My appetite for flowers & easy light. For woodlands
Amniotic, unkempt. The wildest things are most alive.
Fallen trees & their branches, tangled brush & brambles thrive.
All sprawl. No clean footpath or trail to cut. When I quicksand,
Sucked past the forest’s high-water mark, a dull pain floats
Up. Stitched fingers, clammy palms. Threaded nettle hyacinths,
Thorns, spines & stings of noontime, the sun-mote spray. Labyrinth,
Pricks of time ticking on the shore’s soft placket. Those boats,
Such small boats. No sails, no masts. The light pisses splinters.
The swamp spits me out, a tough escape from these haunted bogs.
Only stories, such imprecise words, strew through earnest slogs,
Blinked-out moments below. If I resurface, disinter,
I have lived in this canvas, in this frightening frontier.
Nothing’s discouraged me. I shouldn’t exist, yet I’m here.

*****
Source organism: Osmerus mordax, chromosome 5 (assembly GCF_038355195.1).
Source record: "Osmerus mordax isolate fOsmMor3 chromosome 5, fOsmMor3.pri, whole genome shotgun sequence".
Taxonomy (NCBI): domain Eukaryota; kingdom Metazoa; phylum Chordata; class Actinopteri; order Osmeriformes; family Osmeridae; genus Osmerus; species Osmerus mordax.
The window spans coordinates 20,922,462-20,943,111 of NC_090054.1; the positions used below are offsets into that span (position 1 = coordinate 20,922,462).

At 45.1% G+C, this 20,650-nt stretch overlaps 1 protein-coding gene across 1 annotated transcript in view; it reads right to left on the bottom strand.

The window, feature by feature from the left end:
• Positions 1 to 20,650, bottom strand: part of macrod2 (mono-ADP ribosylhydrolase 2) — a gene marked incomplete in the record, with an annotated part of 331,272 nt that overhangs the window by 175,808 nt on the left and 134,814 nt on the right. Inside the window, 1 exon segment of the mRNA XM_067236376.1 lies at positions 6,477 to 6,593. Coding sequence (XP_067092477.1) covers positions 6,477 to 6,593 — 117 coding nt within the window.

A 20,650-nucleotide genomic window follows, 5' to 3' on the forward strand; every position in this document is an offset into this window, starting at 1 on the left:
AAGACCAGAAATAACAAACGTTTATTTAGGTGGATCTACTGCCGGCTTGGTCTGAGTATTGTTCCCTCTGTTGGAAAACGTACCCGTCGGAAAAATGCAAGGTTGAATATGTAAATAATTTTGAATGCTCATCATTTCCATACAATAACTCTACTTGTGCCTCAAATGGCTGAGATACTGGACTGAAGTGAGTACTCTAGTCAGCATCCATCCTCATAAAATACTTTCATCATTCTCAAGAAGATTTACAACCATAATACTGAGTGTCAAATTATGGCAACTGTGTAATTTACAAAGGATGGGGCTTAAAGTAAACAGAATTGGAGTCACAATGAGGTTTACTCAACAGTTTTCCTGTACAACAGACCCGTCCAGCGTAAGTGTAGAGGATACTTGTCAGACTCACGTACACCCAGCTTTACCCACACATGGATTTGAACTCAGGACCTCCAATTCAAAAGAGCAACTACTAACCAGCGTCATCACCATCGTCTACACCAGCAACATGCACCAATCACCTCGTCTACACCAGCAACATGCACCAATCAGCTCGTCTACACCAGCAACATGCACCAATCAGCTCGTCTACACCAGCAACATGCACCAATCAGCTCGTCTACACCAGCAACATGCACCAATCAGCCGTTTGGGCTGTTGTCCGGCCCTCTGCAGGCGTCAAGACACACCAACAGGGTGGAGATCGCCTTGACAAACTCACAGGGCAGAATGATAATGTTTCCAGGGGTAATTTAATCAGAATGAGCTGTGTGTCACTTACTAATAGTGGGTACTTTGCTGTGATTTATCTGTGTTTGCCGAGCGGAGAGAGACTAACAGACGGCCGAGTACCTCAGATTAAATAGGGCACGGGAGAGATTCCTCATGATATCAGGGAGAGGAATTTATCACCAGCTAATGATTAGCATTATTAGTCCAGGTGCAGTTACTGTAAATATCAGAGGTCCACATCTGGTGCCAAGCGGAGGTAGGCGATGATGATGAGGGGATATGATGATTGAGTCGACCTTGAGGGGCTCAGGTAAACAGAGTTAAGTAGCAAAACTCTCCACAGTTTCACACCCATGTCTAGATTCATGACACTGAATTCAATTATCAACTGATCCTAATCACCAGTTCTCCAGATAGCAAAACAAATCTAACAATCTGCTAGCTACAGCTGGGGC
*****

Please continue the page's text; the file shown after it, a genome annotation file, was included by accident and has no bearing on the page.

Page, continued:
Cate McGowan is an essayist, poet, fiction writer, and author of two books—she won the Moon City Short Fiction Award for her debut short story collection, True Places Never Are, which was also a finalist for the Lascaux Short Fiction Collection Prize; her debut novel, These Lowly Objects, appeared in 2020. McGowan’s work is featured in many literary outlets, including Glimmer Train, Norton’s anthology Flash Fiction International, The Citron Review, Shenandoah, and Tahoma Literary Review. A native Georgian, McGowan is a reluctant Sunshine State resident (Heat! Hurricanes! Alligators! Florida Man!). She is currently completing her Ph.D.